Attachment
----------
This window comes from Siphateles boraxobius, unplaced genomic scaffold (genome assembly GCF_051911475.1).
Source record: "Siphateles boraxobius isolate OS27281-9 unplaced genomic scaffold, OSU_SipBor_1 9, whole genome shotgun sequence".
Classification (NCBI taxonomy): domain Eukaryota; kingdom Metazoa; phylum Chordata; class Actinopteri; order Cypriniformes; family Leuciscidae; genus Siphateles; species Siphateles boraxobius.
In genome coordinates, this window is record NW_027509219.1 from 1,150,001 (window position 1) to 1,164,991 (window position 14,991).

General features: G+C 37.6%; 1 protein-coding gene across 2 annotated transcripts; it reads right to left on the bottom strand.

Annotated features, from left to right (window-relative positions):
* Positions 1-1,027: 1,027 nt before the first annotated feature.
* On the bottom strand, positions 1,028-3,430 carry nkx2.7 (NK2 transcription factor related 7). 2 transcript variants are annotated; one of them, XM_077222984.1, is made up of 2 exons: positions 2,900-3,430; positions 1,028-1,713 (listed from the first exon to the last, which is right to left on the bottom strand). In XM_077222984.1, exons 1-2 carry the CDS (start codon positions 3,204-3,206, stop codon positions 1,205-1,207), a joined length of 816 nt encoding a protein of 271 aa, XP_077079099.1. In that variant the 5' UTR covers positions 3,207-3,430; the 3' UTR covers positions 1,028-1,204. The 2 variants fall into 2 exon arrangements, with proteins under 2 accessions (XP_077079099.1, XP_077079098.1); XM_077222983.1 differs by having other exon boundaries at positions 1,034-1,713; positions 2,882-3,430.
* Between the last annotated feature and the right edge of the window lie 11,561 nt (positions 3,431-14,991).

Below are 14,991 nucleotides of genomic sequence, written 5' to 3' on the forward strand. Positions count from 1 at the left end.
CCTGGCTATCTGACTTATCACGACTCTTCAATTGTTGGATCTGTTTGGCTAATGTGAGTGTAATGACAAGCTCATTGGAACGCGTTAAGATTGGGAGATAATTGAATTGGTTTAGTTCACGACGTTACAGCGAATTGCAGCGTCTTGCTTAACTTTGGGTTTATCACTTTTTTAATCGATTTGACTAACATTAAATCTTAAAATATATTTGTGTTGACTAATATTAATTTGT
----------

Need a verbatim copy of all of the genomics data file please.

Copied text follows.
This window comes from Siphateles boraxobius, unplaced genomic scaffold (genome assembly GCF_051911475.1).
Source record: "Siphateles boraxobius isolate OS27281-9 unplaced genomic scaffold, OSU_SipBor_1 9, whole genome shotgun sequence".
Classification (NCBI taxonomy): domain Eukaryota; kingdom Metazoa; phylum Chordata; class Actinopteri; order Cypriniformes; family Leuciscidae; genus Siphateles; species Siphateles boraxobius.
In genome coordinates, this window is record NW_027509219.1 from 1,150,001 (window position 1) to 1,164,991 (window position 14,991).

General features: G+C 37.6%; 1 protein-coding gene across 2 annotated transcripts; it reads right to left on the bottom strand.

Annotated features, from left to right (window-relative positions):
* Positions 1-1,027: 1,027 nt before the first annotated feature.
* On the bottom strand, positions 1,028-3,430 carry nkx2.7 (NK2 transcription factor related 7). 2 transcript variants are annotated; one of them, XM_077222984.1, is made up of 2 exons: positions 2,900-3,430; positions 1,028-1,713 (listed from the first exon to the last, which is right to left on the bottom strand). In XM_077222984.1, exons 1-2 carry the CDS (start codon positions 3,204-3,206, stop codon positions 1,205-1,207), a joined length of 816 nt encoding a protein of 271 aa, XP_077079099.1. In that variant the 5' UTR covers positions 3,207-3,430; the 3' UTR covers positions 1,028-1,204. The 2 variants fall into 2 exon arrangements, with proteins under 2 accessions (XP_077079099.1, XP_077079098.1); XM_077222983.1 differs by having other exon boundaries at positions 1,034-1,713; positions 2,882-3,430.
* Between the last annotated feature and the right edge of the window lie 11,561 nt (positions 3,431-14,991).

Below are 14,991 nucleotides of genomic sequence, written 5' to 3' on the forward strand. Positions count from 1 at the left end.
CCTGGCTATCTGACTTATCACGACTCTTCAATTGTTGGATCTGTTTGGCTAATGTGAGTGTAATGACAAGCTCATTGGAACGCGTTAAGATTGGGAGATAATTGAATTGGTTTAGTTCACGACGTTACAGCGAATTGCAGCGTCTTGCTTAACTTTGGGTTTATCACTTTTTTAATCGATTTGACTAACATTAAATCTTAAAATATATTTGTGTTGACTAATATTAATTTGT